That would require anyone calling the sub to tie the constants--which makes no sense at all.
It just took me by surprise that chomp died when asked to inspect a variable that was readonly. The work-arounds are myriad:
- The XS version of Scalar::Util has a readonly function.
- I could also use the eval block technique to catch the death. (Which is how the pure Perl version of Scalar::Util::readonly() does it.)
- The Internals package has a IsWriteProtected() function.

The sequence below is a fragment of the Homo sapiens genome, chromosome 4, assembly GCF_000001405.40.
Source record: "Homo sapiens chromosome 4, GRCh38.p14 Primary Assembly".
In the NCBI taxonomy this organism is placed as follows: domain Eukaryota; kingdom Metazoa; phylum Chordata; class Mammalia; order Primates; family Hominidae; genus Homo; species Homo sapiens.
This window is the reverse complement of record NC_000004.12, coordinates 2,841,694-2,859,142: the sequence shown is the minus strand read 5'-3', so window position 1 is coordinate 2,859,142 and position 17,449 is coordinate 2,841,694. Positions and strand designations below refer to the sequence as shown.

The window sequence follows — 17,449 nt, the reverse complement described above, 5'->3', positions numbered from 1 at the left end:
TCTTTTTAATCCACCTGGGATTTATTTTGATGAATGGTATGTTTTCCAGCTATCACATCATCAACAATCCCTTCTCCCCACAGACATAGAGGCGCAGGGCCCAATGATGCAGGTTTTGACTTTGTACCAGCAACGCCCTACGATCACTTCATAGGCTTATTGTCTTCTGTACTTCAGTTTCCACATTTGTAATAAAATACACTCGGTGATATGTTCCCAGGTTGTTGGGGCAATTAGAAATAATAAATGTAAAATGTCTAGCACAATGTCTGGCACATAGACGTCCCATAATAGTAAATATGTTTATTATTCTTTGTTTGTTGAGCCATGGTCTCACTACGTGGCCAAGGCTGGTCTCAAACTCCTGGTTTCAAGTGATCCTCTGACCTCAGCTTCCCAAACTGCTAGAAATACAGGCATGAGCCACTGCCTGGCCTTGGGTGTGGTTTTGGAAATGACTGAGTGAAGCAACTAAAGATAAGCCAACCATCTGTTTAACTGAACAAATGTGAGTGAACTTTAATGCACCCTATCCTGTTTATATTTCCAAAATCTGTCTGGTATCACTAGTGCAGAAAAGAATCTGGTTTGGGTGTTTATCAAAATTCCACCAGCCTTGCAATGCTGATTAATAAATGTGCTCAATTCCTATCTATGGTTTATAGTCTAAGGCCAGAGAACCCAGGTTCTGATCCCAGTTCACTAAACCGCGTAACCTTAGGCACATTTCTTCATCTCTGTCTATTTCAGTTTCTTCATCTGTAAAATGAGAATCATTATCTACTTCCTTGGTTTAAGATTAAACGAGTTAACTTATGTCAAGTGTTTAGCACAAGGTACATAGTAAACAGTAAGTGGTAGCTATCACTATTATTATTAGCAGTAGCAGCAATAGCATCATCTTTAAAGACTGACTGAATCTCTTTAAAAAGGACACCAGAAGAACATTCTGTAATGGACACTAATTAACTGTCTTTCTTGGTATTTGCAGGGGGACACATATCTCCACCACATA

- I could use Inline::C to use the svREADONLY macro.
But, as chomp has to determine if there is anything to chomp, before attempting to modify it's argument, I just expected it to make that determination before checking for readonlyness. It doesn't do it that way, so I have to do extra tests or copies myself.
I've gotten spoiled by Perl's DWIMming things like negative offsets don't die, they work backwards from the end. Same with negative subscripts; ranges that produce no values; empty lists that act correctly regardless of the context etc.
On this occasion it didn't DWIM for me.